Written and directed by Kris Roselli, evading police at a remote farmhouse after fumbling a robbery, four criminals discover that the family living there is not who they appear to be. Starring: Katie Lyons, Audrey Kovár, Chris Wolfe, Bryan Enright, Janice LaFlam, Mark A. Baum and Eric Francis Melaragni.
Kris Roselli kicks things off in high gear with a close-call escape from a botched robbery, it has a high energy and nicely fast editing, to really get a grip on its audience straight off the bat. Those skills are impressively consistent throughout, the editing work (which is also by writer, director Roselli) keeps things pushing forward. There’s always a temptation with any sort of thriller or horror film to linger on scenes and it tends to backfire, instead of letting a scene land, it can take away from the atmosphere and they smoothly avoid that pitfall here. Atmosphere is without doubt one of Hideout’s key strengths, beginning with the strong opening but it’s helped in no short part thanks to the work of its score. Jonathan Price perfectly scores the film to hold a tense, eery air, holding on to the idea that there are endless possibilities of where things could go. It also adds a great deal of variety with its directorial choices, not getting stuck on one style of angle or framing, constantly changing as it moves forward.
The story capitalises on a factor that many overlook in the horror genre, the fact that just because you have a weapon and potentially power over the situation, doesn’t override that in a stranger’s house, you’ve no idea what you’ve walked into. The way that the writing moves throughout holds a nice spooky edge, it hands you all the clues or foreshadowing you need to piece the larger story together, without throwing it out openly. There are a few weaker moments, and its final scenes can feel slightly overboard compared with the relatively minimal use of violence or effects earlier on. It’s a shame to see it make a fairly cliched choice with the ending, it felt as though it had built potential for a more subtly sinister, under your skin type resolution, but ultimately chooses an overt style. As well as there being a few loose threads and typical illogical actions you’d find in any horror.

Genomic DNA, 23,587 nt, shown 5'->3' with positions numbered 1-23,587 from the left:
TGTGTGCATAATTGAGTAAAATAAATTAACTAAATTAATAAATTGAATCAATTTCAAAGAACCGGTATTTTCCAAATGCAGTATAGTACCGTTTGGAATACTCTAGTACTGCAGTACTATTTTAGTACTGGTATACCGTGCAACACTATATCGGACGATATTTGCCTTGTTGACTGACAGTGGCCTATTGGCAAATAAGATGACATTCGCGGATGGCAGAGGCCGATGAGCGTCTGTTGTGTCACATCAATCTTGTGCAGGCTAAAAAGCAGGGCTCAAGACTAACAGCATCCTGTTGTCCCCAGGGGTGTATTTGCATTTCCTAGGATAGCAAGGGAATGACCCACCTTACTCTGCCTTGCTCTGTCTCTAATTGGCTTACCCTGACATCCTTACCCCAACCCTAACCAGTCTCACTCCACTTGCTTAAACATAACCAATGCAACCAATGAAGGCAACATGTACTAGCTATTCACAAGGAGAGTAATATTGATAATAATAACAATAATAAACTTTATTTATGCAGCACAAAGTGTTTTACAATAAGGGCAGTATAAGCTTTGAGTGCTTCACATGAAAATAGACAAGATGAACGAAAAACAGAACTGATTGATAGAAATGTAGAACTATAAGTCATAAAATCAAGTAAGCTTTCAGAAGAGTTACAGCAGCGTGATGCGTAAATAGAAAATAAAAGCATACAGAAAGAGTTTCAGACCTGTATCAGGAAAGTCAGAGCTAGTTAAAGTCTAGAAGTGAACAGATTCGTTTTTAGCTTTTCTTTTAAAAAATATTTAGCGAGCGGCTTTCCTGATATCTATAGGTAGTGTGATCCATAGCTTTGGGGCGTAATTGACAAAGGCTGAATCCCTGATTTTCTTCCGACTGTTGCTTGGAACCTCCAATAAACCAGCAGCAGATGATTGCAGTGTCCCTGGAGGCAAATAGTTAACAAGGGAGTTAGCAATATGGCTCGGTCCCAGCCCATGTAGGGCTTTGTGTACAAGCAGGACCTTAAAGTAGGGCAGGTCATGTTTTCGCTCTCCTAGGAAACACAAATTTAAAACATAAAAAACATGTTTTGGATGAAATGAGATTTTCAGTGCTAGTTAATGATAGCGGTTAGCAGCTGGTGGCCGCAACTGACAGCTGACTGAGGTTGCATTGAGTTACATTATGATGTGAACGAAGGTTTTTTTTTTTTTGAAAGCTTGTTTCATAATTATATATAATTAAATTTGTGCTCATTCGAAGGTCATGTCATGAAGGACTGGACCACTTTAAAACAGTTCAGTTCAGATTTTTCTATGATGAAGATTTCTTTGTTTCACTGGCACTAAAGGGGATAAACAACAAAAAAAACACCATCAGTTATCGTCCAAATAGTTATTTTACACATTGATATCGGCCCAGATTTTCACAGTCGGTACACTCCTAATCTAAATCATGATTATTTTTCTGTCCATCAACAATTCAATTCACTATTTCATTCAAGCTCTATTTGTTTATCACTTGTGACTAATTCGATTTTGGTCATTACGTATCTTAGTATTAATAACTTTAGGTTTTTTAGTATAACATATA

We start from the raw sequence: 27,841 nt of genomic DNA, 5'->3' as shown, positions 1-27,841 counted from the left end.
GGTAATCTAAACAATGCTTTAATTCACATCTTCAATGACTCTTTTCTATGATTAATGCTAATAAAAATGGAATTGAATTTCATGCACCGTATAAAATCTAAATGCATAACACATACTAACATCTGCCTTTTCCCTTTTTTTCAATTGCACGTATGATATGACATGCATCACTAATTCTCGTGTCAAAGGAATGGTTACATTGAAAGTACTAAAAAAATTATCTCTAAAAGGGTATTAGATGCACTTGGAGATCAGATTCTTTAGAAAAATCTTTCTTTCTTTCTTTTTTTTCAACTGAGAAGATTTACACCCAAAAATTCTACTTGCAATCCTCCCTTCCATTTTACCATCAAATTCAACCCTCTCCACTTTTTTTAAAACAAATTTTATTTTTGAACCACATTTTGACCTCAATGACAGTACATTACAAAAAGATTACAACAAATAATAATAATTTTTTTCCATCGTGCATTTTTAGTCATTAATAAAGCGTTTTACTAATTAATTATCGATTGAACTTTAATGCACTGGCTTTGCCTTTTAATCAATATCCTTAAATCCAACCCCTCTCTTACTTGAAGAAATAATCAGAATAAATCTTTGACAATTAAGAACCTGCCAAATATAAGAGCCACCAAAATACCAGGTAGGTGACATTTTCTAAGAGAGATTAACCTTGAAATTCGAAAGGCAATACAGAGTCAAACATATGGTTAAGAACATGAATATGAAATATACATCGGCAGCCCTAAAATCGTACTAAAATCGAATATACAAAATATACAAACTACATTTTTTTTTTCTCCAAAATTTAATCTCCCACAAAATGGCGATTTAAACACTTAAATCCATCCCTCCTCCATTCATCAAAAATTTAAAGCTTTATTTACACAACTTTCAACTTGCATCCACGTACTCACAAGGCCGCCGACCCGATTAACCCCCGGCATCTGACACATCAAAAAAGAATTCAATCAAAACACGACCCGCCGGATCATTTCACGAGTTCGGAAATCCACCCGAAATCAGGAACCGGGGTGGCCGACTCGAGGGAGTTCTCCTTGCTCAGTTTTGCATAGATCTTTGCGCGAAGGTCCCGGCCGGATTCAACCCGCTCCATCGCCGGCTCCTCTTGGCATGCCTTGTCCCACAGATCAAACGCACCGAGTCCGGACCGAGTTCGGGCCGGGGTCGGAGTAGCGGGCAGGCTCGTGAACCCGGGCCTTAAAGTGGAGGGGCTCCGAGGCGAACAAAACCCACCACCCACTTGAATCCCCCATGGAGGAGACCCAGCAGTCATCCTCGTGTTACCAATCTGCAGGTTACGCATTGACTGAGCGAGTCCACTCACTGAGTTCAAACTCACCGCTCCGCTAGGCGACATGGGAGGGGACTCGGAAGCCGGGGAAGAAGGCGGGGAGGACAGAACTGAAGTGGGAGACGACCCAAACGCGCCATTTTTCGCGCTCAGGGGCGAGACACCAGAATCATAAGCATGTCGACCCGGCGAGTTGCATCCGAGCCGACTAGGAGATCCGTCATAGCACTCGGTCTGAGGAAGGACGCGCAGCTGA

One of the other factors that helps it succeed is the mix of characters, our core three plus their hostages all feel like very different personality types, which helps round out the perspective. The cast is a strong bunch, Chris Wolfe presents the classic tough guy, Katie Lyons is the good person who got themselves wrapped up in a bad situation, and Bryan Enright is the middle ground, not quite good but not entirely bad. Then there’s Audrey Kovár’s Rose, victim to the home invasion but delightfully strange and throwing up huge red flags that our bunch of criminals are just the right satisfyingly slow enough to pick up on. They all give solid performances, the only weak spot is occasionally when a bigger emotion is asked of Enright’s Kyle, the cracks begin to show, the performance can become over theatrical and doesn’t fit in with the tense, dark tone to the story.
Hideout feels like a mix of crime thriller and final girl style horror, it’s fast paced and tense but with a dark, eery edge. There’s a compelling atmosphere that runs throughout, it’s violent or harsh when it needs to be, but for the most part plays to a more subtle, suspenseful style. The story is neither simple nor overly complicated, it finds a great middle ground to give itself a couple extra layers without getting too messy. It’s a strong cast and the direction, editing and score are all working extremely well together to create a gripping experience. This is the type of horror that even people who aren’t typically fans of the genre, will find plenty to enjoy.